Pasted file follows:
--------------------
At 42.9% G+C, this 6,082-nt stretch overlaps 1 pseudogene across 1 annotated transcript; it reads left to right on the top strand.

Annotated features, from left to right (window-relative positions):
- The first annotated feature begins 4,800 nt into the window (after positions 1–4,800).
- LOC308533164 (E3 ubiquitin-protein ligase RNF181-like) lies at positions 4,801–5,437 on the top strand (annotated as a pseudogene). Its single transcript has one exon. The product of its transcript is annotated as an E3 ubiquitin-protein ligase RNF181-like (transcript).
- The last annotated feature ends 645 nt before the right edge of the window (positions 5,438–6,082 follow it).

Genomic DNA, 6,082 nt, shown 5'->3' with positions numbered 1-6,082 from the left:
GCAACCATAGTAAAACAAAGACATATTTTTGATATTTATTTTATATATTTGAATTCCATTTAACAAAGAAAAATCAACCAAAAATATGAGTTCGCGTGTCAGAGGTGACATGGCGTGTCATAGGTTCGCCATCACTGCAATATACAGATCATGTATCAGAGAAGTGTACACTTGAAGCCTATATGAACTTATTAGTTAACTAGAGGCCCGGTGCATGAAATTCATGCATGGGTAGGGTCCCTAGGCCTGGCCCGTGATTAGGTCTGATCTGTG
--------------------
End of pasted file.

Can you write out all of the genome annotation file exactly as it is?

At 42.9% G+C, this 6,082-nt stretch overlaps 1 pseudogene across 1 annotated transcript; it reads left to right on the top strand.

Annotated features, from left to right (window-relative positions):
- The first annotated feature begins 4,800 nt into the window (after positions 1–4,800).
- LOC308533164 (E3 ubiquitin-protein ligase RNF181-like) lies at positions 4,801–5,437 on the top strand (annotated as a pseudogene). Its single transcript has one exon. The product of its transcript is annotated as an E3 ubiquitin-protein ligase RNF181-like (transcript).
- The last annotated feature ends 645 nt before the right edge of the window (positions 5,438–6,082 follow it).

Genomic DNA, 6,082 nt, shown 5'->3' with positions numbered 1-6,082 from the left:
GCAACCATAGTAAAACAAAGACATATTTTTGATATTTATTTTATATATTTGAATTCCATTTAACAAAGAAAAATCAACCAAAAATATGAGTTCGCGTGTCAGAGGTGACATGGCGTGTCATAGGTTCGCCATCACTGCAATATACAGATCATGTATCAGAGAAGTGTACACTTGAAGCCTATATGAACTTATTAGTTAACTAGAGGCCCGGTGCATGAAATTCATGCATGGGTAGGGTCCCTAGGCCTGGCCCGTGATTAGGTCTGATCTGTG